University of Texas at San Antonio Rethinks Classroom Design

In the Southwest, the University of Texas at San Antonio is upgrading 55 classrooms (about one-third of its learning spaces) to support flexible teaching and learning. That includes videoconferencing equipment, says Joe Tobares, executive director for academic technologies and strategic enterprise.

In Spring 2021, administrators met with faculty and students to discuss what classrooms should look like post-pandemic. They had embraced different modalities during the health crisis, including fully online courses and hybrid courses, where some class sessions were in-person and other sessions were fully online.

The HyFlex model was critical for students not comfortable with returning to the classroom immediately, says Melissa Vito, vice provost for academic innovation. “The HyFlex piece was most important to some students who wanted to be home and still participate.”

In focus groups and surveys, administrators discovered that faculty wanted to support a flexible pedagogy moving forward, including active learning and remote learning activities in their classrooms, she says.

As a result, the university developed several standard classroom configurations, including “connected” and “active connect” rooms, which leverage audiovisual equipment.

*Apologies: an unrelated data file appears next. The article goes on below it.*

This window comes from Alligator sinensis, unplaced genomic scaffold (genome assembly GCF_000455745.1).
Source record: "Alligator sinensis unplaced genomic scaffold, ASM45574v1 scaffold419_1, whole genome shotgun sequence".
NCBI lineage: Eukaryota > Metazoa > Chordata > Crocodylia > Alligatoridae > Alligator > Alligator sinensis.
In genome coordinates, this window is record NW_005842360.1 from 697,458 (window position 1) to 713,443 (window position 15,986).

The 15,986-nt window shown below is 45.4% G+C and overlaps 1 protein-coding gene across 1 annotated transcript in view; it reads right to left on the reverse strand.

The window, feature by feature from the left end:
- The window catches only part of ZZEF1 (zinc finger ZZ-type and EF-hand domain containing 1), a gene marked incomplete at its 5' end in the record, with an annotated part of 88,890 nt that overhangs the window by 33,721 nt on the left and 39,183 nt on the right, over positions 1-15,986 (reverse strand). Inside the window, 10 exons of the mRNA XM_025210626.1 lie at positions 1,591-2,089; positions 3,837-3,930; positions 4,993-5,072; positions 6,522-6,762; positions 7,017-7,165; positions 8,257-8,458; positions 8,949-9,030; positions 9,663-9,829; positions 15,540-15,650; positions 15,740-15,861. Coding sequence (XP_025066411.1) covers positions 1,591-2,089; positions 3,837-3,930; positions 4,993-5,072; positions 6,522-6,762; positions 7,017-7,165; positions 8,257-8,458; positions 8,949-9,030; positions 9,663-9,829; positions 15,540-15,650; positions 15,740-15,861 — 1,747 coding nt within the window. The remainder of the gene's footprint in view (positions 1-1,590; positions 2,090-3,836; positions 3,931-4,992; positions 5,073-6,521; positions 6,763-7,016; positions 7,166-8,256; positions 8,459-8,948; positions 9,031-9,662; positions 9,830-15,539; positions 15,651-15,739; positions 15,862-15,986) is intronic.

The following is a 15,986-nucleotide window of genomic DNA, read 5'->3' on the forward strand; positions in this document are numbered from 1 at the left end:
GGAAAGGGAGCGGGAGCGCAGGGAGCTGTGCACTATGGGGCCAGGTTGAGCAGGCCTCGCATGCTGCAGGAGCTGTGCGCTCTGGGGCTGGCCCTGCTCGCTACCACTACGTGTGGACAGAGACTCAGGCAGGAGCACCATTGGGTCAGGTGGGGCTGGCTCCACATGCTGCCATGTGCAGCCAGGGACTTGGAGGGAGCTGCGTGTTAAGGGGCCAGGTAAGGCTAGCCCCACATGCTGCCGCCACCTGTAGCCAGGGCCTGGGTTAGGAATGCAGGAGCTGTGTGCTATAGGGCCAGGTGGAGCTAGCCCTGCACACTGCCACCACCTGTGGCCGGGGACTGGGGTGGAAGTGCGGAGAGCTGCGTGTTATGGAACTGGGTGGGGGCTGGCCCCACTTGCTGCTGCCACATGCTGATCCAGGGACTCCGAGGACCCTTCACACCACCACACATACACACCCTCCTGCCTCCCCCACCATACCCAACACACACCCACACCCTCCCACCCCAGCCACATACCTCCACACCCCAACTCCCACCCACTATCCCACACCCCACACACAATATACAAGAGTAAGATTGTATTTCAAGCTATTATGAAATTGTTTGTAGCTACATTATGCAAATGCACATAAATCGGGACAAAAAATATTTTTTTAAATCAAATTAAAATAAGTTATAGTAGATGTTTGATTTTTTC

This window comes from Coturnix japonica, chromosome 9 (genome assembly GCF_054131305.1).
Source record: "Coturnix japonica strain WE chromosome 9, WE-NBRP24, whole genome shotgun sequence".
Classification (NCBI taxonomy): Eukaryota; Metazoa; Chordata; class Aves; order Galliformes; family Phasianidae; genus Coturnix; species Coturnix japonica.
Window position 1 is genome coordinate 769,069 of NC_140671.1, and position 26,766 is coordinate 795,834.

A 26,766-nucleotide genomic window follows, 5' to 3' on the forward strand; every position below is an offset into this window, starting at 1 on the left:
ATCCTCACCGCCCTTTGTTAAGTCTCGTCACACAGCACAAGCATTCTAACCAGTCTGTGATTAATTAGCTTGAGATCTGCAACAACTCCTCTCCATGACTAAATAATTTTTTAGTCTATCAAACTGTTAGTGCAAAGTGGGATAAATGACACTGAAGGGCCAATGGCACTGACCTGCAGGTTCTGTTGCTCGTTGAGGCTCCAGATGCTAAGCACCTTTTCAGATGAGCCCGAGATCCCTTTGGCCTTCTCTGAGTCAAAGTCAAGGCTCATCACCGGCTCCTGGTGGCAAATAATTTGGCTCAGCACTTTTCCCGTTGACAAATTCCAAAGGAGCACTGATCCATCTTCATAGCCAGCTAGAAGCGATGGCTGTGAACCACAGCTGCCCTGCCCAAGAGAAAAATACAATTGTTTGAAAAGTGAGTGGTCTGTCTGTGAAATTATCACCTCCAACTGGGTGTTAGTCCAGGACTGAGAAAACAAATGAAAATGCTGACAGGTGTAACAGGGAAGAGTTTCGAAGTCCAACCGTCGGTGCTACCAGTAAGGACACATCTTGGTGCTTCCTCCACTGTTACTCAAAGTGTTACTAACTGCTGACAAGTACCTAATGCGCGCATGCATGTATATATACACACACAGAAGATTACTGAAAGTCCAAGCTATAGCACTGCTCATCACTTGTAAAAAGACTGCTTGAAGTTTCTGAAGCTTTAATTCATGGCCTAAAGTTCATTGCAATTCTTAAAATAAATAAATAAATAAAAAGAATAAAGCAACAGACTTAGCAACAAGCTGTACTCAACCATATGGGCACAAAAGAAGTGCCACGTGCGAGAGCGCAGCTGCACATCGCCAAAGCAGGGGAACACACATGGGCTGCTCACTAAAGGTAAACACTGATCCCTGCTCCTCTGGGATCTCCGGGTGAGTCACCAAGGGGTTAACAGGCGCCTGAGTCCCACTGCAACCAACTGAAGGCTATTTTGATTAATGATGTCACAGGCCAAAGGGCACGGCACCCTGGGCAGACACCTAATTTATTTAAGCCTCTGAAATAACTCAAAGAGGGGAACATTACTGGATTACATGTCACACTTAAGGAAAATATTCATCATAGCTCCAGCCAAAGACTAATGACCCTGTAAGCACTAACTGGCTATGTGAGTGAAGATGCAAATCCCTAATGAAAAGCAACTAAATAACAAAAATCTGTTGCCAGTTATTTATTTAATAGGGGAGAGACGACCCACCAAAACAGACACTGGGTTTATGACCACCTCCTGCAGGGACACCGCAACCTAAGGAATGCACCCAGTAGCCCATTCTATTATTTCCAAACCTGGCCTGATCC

Those rooms include Panasonic AW Series 4K PTZ cameras; Shure wireless microphones; speakers; multiple LED displays from Panasonic, Samsung, Sony and others; a Crestron control panel for managing the audiovisual equipment; and an Extreme Networks switch to network the equipment together, Tobares says.

Both room designs are similar, but the active connect rooms feature movable furniture for active learning. In both rooms, faculty can choose the web conferencing software they will use, including Zoom, Microsoft Teams or Cisco Webex, Tobares says.

UTSA also has built Zoom classrooms, which are similar to the connected rooms but offer a one-touch system that allows faculty to easily launch a Zoom session at the click of a button, he says.

So far, the university has built 31 of these flexible learning spaces and will complete the remaining 24 this summer. With videoconferencing available in these classrooms, professors can invite guest lecturers to speak remotely to their students. If students are sick and can’t make it to class that day, they can join the class online.

“We have the technology to do it, and it allows faculty to be flexible and give that opportunity to students,” Tobares says.


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